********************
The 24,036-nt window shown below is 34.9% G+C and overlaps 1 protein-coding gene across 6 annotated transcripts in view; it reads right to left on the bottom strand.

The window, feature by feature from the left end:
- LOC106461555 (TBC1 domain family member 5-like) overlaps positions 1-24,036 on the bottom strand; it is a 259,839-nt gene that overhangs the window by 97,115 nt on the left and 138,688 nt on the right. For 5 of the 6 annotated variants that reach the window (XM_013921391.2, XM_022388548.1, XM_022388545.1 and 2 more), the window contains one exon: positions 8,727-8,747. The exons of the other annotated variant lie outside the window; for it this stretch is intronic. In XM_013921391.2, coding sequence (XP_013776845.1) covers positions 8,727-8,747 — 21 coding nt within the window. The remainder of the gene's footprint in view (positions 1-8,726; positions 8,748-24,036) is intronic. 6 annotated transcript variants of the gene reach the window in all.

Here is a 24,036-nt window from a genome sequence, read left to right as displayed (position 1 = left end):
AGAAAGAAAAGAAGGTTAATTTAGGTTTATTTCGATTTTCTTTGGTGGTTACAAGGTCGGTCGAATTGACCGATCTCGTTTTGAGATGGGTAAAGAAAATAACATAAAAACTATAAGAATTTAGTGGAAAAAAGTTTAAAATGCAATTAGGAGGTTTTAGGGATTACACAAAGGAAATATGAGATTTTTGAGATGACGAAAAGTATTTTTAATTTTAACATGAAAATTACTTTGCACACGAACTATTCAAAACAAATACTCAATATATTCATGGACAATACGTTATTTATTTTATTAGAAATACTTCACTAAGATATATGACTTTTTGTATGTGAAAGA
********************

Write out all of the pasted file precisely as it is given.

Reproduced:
The 24,036-nt window shown below is 34.9% G+C and overlaps 1 protein-coding gene across 6 annotated transcripts in view; it reads right to left on the bottom strand.

The window, feature by feature from the left end:
- LOC106461555 (TBC1 domain family member 5-like) overlaps positions 1-24,036 on the bottom strand; it is a 259,839-nt gene that overhangs the window by 97,115 nt on the left and 138,688 nt on the right. For 5 of the 6 annotated variants that reach the window (XM_013921391.2, XM_022388548.1, XM_022388545.1 and 2 more), the window contains one exon: positions 8,727-8,747. The exons of the other annotated variant lie outside the window; for it this stretch is intronic. In XM_013921391.2, coding sequence (XP_013776845.1) covers positions 8,727-8,747 — 21 coding nt within the window. The remainder of the gene's footprint in view (positions 1-8,726; positions 8,748-24,036) is intronic. 6 annotated transcript variants of the gene reach the window in all.

Here is a 24,036-nt window from a genome sequence, read left to right as displayed (position 1 = left end):
AGAAAGAAAAGAAGGTTAATTTAGGTTTATTTCGATTTTCTTTGGTGGTTACAAGGTCGGTCGAATTGACCGATCTCGTTTTGAGATGGGTAAAGAAAATAACATAAAAACTATAAGAATTTAGTGGAAAAAAGTTTAAAATGCAATTAGGAGGTTTTAGGGATTACACAAAGGAAATATGAGATTTTTGAGATGACGAAAAGTATTTTTAATTTTAACATGAAAATTACTTTGCACACGAACTATTCAAAACAAATACTCAATATATTCATGGACAATACGTTATTTATTTTATTAGAAATACTTCACTAAGATATATGACTTTTTGTATGTGAAAGA